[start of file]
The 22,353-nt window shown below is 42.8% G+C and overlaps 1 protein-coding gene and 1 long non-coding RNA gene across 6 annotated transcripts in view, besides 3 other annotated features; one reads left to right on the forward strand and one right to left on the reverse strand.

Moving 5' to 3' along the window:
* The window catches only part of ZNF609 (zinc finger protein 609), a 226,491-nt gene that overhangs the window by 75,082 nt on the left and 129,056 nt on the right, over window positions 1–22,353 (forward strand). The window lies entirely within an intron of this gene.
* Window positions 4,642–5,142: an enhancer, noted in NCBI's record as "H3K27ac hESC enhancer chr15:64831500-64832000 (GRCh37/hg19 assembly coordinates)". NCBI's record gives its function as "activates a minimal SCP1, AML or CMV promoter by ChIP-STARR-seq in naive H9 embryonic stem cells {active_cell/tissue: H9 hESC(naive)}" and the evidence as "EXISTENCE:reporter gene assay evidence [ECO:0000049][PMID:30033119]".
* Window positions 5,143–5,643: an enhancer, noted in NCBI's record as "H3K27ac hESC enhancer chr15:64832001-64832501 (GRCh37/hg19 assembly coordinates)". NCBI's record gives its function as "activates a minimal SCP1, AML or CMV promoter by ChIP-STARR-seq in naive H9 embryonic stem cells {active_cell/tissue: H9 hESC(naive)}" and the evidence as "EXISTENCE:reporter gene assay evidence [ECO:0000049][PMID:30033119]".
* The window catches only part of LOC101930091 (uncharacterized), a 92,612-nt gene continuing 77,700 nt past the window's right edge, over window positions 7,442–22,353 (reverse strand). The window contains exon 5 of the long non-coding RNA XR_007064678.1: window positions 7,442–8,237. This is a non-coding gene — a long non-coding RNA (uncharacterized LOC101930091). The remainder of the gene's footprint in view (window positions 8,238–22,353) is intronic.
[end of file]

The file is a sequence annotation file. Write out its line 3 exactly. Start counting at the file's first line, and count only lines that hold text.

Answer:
* The window catches only part of ZNF609 (zinc finger protein 609), a 226,491-nt gene that overhangs the window by 75,082 nt on the left and 129,056 nt on the right, over window positions 1–22,353 (forward strand). The window lies entirely within an intron of this gene.